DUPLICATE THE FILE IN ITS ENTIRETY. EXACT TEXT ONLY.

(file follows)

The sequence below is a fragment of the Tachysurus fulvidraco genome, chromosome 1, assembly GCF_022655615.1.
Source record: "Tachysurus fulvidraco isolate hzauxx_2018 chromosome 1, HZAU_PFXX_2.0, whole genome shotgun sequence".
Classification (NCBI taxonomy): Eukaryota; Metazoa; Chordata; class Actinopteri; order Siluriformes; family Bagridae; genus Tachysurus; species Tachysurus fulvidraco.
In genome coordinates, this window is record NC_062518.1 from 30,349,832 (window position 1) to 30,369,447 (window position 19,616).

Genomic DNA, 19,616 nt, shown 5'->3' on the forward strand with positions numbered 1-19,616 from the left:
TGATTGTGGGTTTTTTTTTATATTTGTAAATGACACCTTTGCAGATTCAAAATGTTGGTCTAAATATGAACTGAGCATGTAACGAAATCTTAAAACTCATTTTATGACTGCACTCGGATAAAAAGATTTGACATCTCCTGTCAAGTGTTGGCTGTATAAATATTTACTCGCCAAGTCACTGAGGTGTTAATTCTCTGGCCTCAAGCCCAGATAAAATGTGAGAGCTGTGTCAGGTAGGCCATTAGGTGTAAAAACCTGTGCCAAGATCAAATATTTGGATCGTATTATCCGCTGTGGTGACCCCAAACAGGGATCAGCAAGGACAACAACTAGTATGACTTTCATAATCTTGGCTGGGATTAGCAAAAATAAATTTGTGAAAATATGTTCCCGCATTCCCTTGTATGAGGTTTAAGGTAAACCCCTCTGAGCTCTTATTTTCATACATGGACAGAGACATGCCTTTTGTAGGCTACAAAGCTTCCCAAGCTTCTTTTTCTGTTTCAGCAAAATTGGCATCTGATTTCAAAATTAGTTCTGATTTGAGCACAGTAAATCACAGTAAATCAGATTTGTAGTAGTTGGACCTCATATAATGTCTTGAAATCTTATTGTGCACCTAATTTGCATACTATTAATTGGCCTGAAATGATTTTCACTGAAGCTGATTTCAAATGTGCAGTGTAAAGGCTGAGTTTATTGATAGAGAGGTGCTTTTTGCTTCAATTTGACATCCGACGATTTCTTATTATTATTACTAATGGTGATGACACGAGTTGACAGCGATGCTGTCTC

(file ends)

The sequence below is a fragment of the Tachysurus fulvidraco genome, chromosome 1, assembly GCF_022655615.1.
Source record: "Tachysurus fulvidraco isolate hzauxx_2018 chromosome 1, HZAU_PFXX_2.0, whole genome shotgun sequence".
Classification (NCBI taxonomy): Eukaryota; Metazoa; Chordata; class Actinopteri; order Siluriformes; family Bagridae; genus Tachysurus; species Tachysurus fulvidraco.
In genome coordinates, this window is record NC_062518.1 from 30,349,832 (window position 1) to 30,369,447 (window position 19,616).

Genomic DNA, 19,616 nt, shown 5'->3' on the forward strand with positions numbered 1-19,616 from the left:
TGATTGTGGGTTTTTTTTTATATTTGTAAATGACACCTTTGCAGATTCAAAATGTTGGTCTAAATATGAACTGAGCATGTAACGAAATCTTAAAACTCATTTTATGACTGCACTCGGATAAAAAGATTTGACATCTCCTGTCAAGTGTTGGCTGTATAAATATTTACTCGCCAAGTCACTGAGGTGTTAATTCTCTGGCCTCAAGCCCAGATAAAATGTGAGAGCTGTGTCAGGTAGGCCATTAGGTGTAAAAACCTGTGCCAAGATCAAATATTTGGATCGTATTATCCGCTGTGGTGACCCCAAACAGGGATCAGCAAGGACAACAACTAGTATGACTTTCATAATCTTGGCTGGGATTAGCAAAAATAAATTTGTGAAAATATGTTCCCGCATTCCCTTGTATGAGGTTTAAGGTAAACCCCTCTGAGCTCTTATTTTCATACATGGACAGAGACATGCCTTTTGTAGGCTACAAAGCTTCCCAAGCTTCTTTTTCTGTTTCAGCAAAATTGGCATCTGATTTCAAAATTAGTTCTGATTTGAGCACAGTAAATCACAGTAAATCAGATTTGTAGTAGTTGGACCTCATATAATGTCTTGAAATCTTATTGTGCACCTAATTTGCATACTATTAATTGGCCTGAAATGATTTTCACTGAAGCTGATTTCAAATGTGCAGTGTAAAGGCTGAGTTTATTGATAGAGAGGTGCTTTTTGCTTCAATTTGACATCCGACGATTTCTTATTATTATTACTAATGGTGATGACACGAGTTGACAGCGATGCTGTCTC